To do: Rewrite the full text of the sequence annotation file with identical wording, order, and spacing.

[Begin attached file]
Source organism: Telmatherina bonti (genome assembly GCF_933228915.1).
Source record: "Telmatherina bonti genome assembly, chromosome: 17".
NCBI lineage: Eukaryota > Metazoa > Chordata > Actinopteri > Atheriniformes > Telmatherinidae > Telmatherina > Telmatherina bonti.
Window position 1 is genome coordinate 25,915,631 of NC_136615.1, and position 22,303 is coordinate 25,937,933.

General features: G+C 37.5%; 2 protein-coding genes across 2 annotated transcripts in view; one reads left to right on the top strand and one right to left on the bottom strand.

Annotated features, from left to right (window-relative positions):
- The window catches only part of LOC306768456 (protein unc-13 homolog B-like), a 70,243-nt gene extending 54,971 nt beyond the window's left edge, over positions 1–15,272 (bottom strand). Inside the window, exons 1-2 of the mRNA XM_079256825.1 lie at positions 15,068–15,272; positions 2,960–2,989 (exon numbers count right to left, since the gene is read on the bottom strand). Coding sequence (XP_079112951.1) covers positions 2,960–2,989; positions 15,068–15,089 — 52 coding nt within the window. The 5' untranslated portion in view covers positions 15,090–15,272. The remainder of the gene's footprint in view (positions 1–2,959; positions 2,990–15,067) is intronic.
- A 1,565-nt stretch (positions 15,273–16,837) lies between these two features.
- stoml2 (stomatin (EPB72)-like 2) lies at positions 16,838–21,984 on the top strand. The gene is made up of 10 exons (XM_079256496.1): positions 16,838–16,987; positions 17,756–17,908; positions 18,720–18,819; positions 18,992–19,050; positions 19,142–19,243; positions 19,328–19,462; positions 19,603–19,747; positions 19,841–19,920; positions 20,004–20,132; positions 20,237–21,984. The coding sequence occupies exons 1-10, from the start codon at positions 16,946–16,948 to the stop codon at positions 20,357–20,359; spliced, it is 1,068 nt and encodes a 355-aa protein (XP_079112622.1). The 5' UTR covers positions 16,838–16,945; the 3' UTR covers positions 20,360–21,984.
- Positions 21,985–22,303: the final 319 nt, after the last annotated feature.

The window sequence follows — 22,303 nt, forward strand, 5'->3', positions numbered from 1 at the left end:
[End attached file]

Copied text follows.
Source organism: Telmatherina bonti (genome assembly GCF_933228915.1).
Source record: "Telmatherina bonti genome assembly, chromosome: 17".
NCBI lineage: Eukaryota > Metazoa > Chordata > Actinopteri > Atheriniformes > Telmatherinidae > Telmatherina > Telmatherina bonti.
Window position 1 is genome coordinate 25,915,631 of NC_136615.1, and position 22,303 is coordinate 25,937,933.

General features: G+C 37.5%; 2 protein-coding genes across 2 annotated transcripts in view; one reads left to right on the top strand and one right to left on the bottom strand.

Annotated features, from left to right (window-relative positions):
- The window catches only part of LOC306768456 (protein unc-13 homolog B-like), a 70,243-nt gene extending 54,971 nt beyond the window's left edge, over positions 1–15,272 (bottom strand). Inside the window, exons 1-2 of the mRNA XM_079256825.1 lie at positions 15,068–15,272; positions 2,960–2,989 (exon numbers count right to left, since the gene is read on the bottom strand). Coding sequence (XP_079112951.1) covers positions 2,960–2,989; positions 15,068–15,089 — 52 coding nt within the window. The 5' untranslated portion in view covers positions 15,090–15,272. The remainder of the gene's footprint in view (positions 1–2,959; positions 2,990–15,067) is intronic.
- A 1,565-nt stretch (positions 15,273–16,837) lies between these two features.
- stoml2 (stomatin (EPB72)-like 2) lies at positions 16,838–21,984 on the top strand. The gene is made up of 10 exons (XM_079256496.1): positions 16,838–16,987; positions 17,756–17,908; positions 18,720–18,819; positions 18,992–19,050; positions 19,142–19,243; positions 19,328–19,462; positions 19,603–19,747; positions 19,841–19,920; positions 20,004–20,132; positions 20,237–21,984. The coding sequence occupies exons 1-10, from the start codon at positions 16,946–16,948 to the stop codon at positions 20,357–20,359; spliced, it is 1,068 nt and encodes a 355-aa protein (XP_079112622.1). The 5' UTR covers positions 16,838–16,945; the 3' UTR covers positions 20,360–21,984.
- Positions 21,985–22,303: the final 319 nt, after the last annotated feature.

The window sequence follows — 22,303 nt, forward strand, 5'->3', positions numbered from 1 at the left end: